‘US policy in Syria is schizophrenic’
Brian Becker, a national coordinator for the US-based antiwar and civil rights ANSWER Coalition, formed in the wake of the 9/11 attacks, believes Washington has clearly switched from its former policy in pursuing terrorists to a new one – that of ousting the Syrian president.
“I think we can see by the way US has conducted the war against Al-Nusra and Daesh, the so-called Islamic State, and other terrorist groups in Syria, that they have a schizophrenic policy. They admit now, the State Department admits it has been unwilling to bomb Al-Nusra positions for the last year […] because the so-called moderate rebels are intermingled with them.
"We have to place this in context: 15 years ago in one month the US was attacked on 9/11 and during the last 15 years the US says its top priority is to destroy Al-Qaeda, it’s conducted what it’s called the War on Terror – and now we have Al-Qaeda in Syria and the US refuses to bomb those positions. Because its real priority is not defeating Al-Qaeda, its priority is ousting President [Assad],” Becker said.
Last week, Washington declared the joint US-Russian peace efforts on Syria a failure, suspending bilateral contacts with Russia over the crisis “because of Moscow’s intransigence and unwillingness” to restrain the government in Damascus.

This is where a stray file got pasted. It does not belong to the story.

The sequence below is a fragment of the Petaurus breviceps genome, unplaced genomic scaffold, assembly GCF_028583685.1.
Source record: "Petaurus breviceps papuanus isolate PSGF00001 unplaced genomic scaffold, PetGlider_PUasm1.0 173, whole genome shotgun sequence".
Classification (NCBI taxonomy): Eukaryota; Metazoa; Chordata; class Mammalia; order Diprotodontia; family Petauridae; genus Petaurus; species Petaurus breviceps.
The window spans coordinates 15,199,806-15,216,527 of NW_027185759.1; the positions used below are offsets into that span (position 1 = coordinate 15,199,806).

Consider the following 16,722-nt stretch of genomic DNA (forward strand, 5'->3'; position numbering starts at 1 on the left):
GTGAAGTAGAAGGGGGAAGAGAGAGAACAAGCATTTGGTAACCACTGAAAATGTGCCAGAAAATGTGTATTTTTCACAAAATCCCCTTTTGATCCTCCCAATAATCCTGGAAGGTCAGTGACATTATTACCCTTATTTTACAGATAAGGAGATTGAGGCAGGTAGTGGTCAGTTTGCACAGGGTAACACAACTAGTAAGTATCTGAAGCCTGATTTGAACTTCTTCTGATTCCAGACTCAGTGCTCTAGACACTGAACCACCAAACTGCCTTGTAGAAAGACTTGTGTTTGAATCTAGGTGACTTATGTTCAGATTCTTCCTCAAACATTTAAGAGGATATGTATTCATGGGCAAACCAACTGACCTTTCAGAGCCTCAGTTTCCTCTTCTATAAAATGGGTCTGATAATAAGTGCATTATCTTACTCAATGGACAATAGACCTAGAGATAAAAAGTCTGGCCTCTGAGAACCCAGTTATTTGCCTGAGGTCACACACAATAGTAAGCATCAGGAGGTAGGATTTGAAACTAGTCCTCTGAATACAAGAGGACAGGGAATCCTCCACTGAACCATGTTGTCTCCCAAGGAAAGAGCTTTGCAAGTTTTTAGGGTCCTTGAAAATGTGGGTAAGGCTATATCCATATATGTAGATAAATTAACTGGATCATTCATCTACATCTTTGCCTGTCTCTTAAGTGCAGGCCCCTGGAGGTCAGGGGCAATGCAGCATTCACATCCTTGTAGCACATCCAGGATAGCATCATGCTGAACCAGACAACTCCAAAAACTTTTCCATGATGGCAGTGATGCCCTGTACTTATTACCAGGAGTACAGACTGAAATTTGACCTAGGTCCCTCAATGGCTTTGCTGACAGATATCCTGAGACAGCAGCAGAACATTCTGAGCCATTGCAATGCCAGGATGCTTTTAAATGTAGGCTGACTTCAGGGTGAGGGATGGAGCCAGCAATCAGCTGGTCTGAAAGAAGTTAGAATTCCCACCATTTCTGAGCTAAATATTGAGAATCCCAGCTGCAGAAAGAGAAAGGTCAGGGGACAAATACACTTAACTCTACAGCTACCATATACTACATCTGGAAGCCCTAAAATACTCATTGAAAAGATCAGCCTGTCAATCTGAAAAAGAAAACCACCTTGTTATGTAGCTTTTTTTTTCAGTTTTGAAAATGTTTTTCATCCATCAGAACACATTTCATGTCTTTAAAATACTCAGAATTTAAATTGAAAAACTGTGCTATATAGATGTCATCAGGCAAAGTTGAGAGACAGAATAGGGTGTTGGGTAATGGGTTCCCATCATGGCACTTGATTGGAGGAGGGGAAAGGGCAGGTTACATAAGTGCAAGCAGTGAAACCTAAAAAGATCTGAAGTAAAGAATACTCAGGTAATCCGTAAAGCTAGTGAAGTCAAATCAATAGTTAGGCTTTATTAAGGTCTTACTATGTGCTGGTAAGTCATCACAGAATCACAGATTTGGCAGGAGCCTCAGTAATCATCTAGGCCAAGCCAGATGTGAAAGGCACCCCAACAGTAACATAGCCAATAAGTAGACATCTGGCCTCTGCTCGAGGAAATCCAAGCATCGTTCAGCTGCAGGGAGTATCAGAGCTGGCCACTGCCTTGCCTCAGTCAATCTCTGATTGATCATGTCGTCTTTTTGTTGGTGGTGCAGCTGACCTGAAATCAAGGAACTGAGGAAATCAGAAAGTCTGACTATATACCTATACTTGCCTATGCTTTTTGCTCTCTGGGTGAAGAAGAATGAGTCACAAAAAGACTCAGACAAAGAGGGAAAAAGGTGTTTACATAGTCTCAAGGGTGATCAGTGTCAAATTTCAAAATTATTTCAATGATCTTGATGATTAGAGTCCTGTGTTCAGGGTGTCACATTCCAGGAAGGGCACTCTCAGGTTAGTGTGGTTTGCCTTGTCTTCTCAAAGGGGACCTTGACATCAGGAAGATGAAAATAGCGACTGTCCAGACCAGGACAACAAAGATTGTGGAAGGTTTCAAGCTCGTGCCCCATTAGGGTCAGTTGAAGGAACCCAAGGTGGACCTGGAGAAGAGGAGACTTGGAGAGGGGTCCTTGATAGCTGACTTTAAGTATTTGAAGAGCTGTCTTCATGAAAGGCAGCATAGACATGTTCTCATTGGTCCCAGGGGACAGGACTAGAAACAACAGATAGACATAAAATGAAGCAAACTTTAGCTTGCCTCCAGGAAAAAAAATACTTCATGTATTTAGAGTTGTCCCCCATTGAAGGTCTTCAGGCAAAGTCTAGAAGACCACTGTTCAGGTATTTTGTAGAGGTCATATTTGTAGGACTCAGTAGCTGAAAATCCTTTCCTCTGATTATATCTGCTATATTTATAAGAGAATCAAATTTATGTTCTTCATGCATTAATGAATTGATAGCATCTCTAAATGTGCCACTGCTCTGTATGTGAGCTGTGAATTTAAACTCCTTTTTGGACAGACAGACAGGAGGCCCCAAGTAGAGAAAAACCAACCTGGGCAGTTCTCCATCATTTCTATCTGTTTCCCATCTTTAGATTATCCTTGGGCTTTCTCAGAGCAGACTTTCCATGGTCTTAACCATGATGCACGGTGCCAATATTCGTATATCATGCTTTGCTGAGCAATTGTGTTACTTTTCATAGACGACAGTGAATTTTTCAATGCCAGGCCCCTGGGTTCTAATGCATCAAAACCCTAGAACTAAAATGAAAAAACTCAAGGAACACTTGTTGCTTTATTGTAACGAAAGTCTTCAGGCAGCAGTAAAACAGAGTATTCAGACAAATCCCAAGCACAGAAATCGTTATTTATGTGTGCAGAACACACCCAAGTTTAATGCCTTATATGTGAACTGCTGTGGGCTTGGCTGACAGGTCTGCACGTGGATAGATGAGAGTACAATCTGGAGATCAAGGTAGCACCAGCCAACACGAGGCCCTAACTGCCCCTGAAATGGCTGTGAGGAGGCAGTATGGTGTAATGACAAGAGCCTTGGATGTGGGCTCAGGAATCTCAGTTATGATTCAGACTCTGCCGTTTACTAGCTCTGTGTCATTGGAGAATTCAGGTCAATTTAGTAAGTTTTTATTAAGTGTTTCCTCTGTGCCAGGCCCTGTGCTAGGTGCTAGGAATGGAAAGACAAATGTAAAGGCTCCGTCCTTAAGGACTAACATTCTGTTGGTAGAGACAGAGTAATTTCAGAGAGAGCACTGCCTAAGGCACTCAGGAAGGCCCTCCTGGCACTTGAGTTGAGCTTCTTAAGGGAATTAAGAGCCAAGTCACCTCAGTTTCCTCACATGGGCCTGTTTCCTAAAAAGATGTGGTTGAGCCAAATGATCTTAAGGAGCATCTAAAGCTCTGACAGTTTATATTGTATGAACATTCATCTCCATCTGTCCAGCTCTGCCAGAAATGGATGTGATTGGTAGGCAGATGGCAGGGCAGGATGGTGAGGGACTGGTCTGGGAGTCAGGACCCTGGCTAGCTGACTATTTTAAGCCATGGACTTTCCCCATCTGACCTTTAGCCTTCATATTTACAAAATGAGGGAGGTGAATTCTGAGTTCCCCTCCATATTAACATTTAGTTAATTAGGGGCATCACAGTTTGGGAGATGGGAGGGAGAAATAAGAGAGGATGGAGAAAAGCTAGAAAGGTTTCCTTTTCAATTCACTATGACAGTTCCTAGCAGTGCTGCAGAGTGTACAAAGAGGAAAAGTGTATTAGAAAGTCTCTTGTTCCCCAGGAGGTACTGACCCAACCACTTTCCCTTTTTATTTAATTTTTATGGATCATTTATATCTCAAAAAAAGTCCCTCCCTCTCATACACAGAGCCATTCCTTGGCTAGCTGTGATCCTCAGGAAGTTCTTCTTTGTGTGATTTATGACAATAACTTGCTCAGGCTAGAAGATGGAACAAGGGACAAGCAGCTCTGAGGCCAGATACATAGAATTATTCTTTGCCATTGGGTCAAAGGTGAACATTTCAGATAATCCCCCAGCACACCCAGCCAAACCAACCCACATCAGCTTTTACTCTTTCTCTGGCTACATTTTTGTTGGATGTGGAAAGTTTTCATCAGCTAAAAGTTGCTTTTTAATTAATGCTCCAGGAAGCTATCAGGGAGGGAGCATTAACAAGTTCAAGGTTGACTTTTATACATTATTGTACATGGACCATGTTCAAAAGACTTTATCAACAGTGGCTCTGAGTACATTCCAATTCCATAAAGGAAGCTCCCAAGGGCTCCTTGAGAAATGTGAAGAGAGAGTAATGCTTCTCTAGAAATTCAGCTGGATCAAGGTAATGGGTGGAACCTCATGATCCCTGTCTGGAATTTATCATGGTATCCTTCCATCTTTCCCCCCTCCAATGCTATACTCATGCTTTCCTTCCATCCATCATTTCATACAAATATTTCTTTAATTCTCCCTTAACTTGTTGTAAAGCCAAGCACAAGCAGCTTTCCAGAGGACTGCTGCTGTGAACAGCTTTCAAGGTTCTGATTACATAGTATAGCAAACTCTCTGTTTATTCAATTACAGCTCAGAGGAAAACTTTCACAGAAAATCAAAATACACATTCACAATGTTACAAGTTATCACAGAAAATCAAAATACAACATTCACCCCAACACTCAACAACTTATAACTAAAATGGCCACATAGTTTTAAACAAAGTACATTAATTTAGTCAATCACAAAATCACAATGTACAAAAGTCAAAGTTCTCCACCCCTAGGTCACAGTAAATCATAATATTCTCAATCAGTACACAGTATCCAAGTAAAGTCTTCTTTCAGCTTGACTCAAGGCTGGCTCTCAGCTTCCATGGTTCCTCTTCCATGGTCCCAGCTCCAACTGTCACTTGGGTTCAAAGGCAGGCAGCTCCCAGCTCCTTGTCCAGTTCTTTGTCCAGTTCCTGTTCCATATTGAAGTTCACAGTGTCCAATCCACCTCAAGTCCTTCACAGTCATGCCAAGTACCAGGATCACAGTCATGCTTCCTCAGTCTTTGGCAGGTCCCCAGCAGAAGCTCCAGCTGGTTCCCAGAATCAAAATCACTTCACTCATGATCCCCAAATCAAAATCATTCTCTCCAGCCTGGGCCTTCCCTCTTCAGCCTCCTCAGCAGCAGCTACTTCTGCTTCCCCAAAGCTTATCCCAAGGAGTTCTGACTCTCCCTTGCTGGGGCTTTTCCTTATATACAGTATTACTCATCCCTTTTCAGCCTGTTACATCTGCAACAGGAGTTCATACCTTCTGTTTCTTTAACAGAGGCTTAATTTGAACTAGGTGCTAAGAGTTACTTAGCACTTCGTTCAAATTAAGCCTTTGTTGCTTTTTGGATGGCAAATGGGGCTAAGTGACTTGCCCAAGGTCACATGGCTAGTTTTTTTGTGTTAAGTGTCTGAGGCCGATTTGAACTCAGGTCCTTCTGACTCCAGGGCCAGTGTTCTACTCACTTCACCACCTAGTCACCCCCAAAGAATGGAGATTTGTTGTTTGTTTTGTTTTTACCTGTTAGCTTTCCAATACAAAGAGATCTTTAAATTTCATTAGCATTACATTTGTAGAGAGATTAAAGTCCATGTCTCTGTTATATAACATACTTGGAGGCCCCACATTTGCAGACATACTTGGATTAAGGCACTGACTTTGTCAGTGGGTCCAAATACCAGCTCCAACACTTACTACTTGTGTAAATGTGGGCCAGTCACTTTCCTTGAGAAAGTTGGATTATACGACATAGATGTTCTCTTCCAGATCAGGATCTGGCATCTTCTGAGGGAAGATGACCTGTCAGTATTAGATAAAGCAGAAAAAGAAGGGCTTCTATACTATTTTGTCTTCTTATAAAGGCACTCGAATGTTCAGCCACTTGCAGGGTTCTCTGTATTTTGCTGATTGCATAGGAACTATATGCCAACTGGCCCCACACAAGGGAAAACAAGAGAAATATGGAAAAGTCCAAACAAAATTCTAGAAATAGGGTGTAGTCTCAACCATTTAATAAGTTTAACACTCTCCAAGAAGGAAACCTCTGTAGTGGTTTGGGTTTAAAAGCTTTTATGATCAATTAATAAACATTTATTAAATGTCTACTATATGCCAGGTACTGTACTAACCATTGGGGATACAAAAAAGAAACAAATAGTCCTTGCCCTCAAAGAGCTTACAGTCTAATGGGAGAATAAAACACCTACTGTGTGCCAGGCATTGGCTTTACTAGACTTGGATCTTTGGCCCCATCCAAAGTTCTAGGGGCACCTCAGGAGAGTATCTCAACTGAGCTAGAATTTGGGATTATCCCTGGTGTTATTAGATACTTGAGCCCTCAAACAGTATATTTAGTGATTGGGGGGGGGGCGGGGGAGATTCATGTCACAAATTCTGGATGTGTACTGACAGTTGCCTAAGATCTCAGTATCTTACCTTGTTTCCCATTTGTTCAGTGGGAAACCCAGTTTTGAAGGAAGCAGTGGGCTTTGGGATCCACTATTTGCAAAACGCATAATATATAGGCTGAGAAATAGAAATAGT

’Russia has policy in Syria & sticks to it, US does not’
Political analyst Chris Bambery told RT that, based on its actions, Washington does not have any clear strategy on Syria whatsoever – unlike Russia.
“There’s no coherence to the American policy on Syria. That is the fundamental problem, because John Kerry is completely trapped inside that lack of any coherence.
"At least – and ordinary people see this – the Russians, whether you like it or not, whether you agree with them or not, have a policy in Syria, it is ‘the’ policy, it makes sense and they’re implementing it. You can’t understand what the American policy is. So I do hope that Lavrov and Kerry get the show back down on the road again […], some of the regional players like Saudi Arabia, like Turkey need to be involved in negotiations, because the Americans clearly are not in control of what is going on on the ground,” Bambery said.
Meanwhile, Aleppo is still a battleground, with the authorities in Damascus recently stating “there is no other option” but to continue to fight the rebels until they leave the city. Earlier this week, an RT crew filming next to the frontline captured black flags with Islamic State (IS, formerly ISIS/ISIL) and Al-Nusra Front symbols flying above the rebel-controlled eastern part of Aleppo.
Within the last 24 hours, the Russian center for reconciliation of opposing sides in Syria registered some 47 shellings “performed by illegal armed formations” in the provinces of Aleppo, Damascus, Latakia, Hama and two others, including the shelling of Russia's embassy in the capital.